To stringently test the validity of these energy transfer mechanism(s), stable cell lines of constitutively catabolic fibroblasts were generated by genetically increasing glycolysis, ketogenesis, autophagy, mitophagy, oxidative stress, and/or senescence. This was accomplished by the recombinant over-expression or knock-down of key metabolic target genes in hTERT-immortalized fibroblasts. Similar results were obtained by the genetic manipulation of either growth factors or extracellular matrix proteins, indicating that these “signaling networks” also converge on catabolic metabolism in stromal fibroblasts.

These results are summarized in Table 1, which lists nearly 30 catabolic fibroblast cell lines that have been generated, to date [1-20]. Remarkably, these catabolic fibroblasts [56] effectively promoted tumor growth and/or metastasis, in pre-clinical animal models (xenografts in nude mice) [1-20]. Similar results have also been obtained by using a syngeneic orthotopic animal model, employing the mammary fat pads of Cav-1 (-/-) null mice, as the catabolic host microenvironment for tumor growth [57].

Table 1: New Validated Targets in Cancer Metabolism

A. Catabolic Cancer-Associated Fibroblasts

References

Glycolysis/Ketogenesis

CAV1, HIF1A, PKM1, PKM2, CA9, HMGCS2, BDH1, MCT4

[1-6]

Autophagy/Mitophagy/Inflammation

ATG16L1, CTSB, BNIP3, BNIP3L, BECLIN1, NFkB, DRAM, LKB1

[2, 7, 8]

Mitochondrial Dysfunction

TFAM, MFF, UCP1

[9-11]

Senescence and Cell Cycle Arrest

p16-INK4A, p19-ARF, p21-CIP1/WAF1

[12]

Growth Factors/Extracelluar Matrix Proteins

CTGF, TGF-beta1/2/3, TGF-beta type I receptor kinase, Migration Stimulating Factor (MSF), PAI1, PAI2, PPAR-gamma receptor

[13-17]

B. Anabolic Epithelial Cancer Cells

Mitochondrial Hyper-function

PGC1A, PGC1B, MitoNEET, POLRMT, GOLPH3, HIF2A

[8, 18, 19]

Lactate and Ketone Metabolism

ACAT1, ACAT2, OXCT1, OXCT2, MCT1

[4, 20]

A. Catabolic fibroblasts were generated by recombinant over-expression or knock-down of key metabolic target genes in hTERT-immortalized fibroblasts. Similarly, catabolic fibroblasts were also obtained by the genetic manipulation of either growth factors or extracellular matrix proteins. Nearly 30 catabolic fibroblast cell lines that have been generated, are listed. Remarkably, these catabolic fibroblasts promoted tumor growth and/or metastasis, in pre-clinical animal models (xenografts in nude mice).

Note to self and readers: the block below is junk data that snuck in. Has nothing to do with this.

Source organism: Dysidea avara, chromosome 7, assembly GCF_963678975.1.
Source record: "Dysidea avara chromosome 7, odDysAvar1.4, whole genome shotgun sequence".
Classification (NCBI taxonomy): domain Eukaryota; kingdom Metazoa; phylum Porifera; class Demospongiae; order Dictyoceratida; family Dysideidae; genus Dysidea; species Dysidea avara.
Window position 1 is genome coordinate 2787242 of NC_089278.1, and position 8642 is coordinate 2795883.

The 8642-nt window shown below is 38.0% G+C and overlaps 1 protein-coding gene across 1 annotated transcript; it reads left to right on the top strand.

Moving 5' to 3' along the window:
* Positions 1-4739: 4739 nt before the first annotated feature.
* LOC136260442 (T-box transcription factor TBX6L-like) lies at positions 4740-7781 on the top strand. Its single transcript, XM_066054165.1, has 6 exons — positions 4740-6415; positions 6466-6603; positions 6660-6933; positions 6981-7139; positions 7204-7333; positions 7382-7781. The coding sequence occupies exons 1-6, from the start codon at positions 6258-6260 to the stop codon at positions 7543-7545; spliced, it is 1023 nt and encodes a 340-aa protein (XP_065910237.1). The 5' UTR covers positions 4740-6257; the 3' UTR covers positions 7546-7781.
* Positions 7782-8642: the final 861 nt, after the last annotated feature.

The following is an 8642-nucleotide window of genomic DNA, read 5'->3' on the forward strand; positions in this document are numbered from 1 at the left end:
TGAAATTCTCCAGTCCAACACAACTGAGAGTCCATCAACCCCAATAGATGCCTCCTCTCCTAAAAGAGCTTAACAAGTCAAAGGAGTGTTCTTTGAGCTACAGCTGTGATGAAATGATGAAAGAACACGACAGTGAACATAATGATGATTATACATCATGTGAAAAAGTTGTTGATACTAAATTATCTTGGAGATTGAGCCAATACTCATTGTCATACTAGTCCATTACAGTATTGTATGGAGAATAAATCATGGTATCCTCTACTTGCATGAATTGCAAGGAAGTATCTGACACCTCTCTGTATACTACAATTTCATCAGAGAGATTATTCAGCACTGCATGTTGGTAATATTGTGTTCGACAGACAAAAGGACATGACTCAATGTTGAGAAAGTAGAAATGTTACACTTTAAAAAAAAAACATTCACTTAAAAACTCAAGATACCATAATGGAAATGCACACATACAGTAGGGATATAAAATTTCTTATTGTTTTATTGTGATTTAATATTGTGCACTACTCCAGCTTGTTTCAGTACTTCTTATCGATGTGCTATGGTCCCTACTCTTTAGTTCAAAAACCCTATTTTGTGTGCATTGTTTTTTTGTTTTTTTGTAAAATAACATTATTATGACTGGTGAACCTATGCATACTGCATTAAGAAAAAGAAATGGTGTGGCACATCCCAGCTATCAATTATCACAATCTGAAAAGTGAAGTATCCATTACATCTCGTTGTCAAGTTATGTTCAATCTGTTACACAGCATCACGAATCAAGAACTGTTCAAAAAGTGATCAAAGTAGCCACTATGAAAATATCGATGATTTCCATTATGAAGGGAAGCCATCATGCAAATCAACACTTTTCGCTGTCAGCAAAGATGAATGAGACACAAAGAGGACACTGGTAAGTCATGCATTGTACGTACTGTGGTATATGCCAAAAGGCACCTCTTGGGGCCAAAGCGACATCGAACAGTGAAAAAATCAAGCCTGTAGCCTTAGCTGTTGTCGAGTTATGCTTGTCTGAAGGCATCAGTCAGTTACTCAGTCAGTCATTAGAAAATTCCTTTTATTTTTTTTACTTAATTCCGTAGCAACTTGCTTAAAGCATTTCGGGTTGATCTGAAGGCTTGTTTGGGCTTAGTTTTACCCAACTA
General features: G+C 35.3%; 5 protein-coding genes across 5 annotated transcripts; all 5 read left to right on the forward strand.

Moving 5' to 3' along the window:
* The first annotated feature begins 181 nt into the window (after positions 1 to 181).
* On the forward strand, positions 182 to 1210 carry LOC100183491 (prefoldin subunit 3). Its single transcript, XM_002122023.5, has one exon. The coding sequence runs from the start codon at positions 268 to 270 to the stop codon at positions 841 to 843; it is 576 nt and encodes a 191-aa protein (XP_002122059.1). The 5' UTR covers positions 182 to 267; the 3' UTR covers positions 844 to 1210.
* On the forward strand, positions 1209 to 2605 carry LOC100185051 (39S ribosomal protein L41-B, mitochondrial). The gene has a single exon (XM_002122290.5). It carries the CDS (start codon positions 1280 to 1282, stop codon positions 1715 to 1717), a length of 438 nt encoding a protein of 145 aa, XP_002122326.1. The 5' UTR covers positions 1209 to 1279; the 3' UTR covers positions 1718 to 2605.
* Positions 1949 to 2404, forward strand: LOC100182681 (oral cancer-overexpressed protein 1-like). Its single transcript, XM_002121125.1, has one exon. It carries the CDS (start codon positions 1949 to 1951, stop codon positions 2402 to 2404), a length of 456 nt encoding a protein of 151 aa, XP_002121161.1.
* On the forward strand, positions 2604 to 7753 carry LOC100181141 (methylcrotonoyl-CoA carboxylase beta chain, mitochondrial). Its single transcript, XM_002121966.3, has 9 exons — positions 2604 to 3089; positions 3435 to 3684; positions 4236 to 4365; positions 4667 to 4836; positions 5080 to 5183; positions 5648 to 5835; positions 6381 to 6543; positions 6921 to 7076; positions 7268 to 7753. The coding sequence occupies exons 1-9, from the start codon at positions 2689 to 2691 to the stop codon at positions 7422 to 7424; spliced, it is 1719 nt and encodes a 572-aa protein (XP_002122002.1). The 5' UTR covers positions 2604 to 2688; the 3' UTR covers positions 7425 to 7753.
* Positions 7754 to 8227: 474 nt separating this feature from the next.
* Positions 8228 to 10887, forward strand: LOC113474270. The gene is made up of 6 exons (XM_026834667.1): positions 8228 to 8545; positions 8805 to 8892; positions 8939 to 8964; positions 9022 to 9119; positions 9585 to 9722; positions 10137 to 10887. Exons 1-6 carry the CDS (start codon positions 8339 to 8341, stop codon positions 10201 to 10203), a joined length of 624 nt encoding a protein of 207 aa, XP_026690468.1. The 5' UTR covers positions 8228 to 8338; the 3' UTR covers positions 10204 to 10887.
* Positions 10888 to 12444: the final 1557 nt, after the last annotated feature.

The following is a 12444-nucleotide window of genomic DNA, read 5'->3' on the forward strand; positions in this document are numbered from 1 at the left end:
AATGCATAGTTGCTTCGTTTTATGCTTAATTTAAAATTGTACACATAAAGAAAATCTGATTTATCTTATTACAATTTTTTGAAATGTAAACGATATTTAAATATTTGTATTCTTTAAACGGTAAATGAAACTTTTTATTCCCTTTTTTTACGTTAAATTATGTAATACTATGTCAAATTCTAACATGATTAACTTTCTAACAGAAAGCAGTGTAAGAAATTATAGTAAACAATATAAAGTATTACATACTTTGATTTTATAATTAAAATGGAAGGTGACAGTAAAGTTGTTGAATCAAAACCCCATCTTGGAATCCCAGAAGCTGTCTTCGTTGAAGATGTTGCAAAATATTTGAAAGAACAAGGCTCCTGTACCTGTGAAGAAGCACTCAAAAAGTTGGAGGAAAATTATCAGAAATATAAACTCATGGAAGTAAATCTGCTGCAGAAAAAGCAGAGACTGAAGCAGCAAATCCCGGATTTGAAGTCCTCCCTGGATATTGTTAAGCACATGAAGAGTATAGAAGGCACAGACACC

B. Over-expression of genes that drive mitochondrial biogenesis or augment ketone metabolism in MDA-MB-231 epithelial cancer cells, also effectively promoted tumor growth, and induced autophagy-resistance.

Conversely, over-expression of metabolic genes that drive increased mitochondrial biogenesis or OXPHOS in epithelial cancer cells, also effectively promoted tumor growth, and induced autophagy-resistance (Table 1) [4, 8, 18-20].

As metabolic-symbiosis may represent the underlying basis of drug-resistance [31, 32], and/or the escape mechanism [35, 43, 44, 47, 48] during anti-angiogenic therapy [53], new drugs that target metabolic-symbiosis may prove to be effective in patients with recurrent cancers and even for the treatment of advanced metastatic disease [25-27, 35, 43].

Mitochondrial Activity Staining in Fresh Frozen Human Breast Cancer Tumor Tissue Sections.

Figure 2: Mitochondrial Activity Staining in Fresh Frozen Human Breast Cancer Tumor Tissue Sections. Note that epithelial cancer cell “nests” amplify their mitochondrial metabolism. In contrast, surrounding stromal fibroblasts show little or no functional mitochondrial staining, indicating that they show a shift towards glycolysis. COX, NADH, and SBH represent functional activity staining for mitochondrial complex IV, I, and III, respectively. Reproduced, with permission, from [58].

The existence of metabolic-symbiosis (a.k.a., two-compartment tumor metabolism) has also been directly validated in human breast cancer tissue sections, by employing mitochondrial activity staining in situ. Using this approach, it is clear that oxidative, mitochondrial-rich cancer cell nests, are physically surrounded by glycolytic, mitochondrial-poor stromal fibroblasts (Figure 2) [58]. Virtually identical results were also obtained with metabolic protein biomarkers in primary breast tumors and secondary lymph-node metastases (Figure 3), reflecting a common organizing principle, with the juxtaposition of oxidative and glycolytic energetic compartments [52, 59]. As such, tumor architecture also “mirrors” these energy-based tumor-stromal interactions.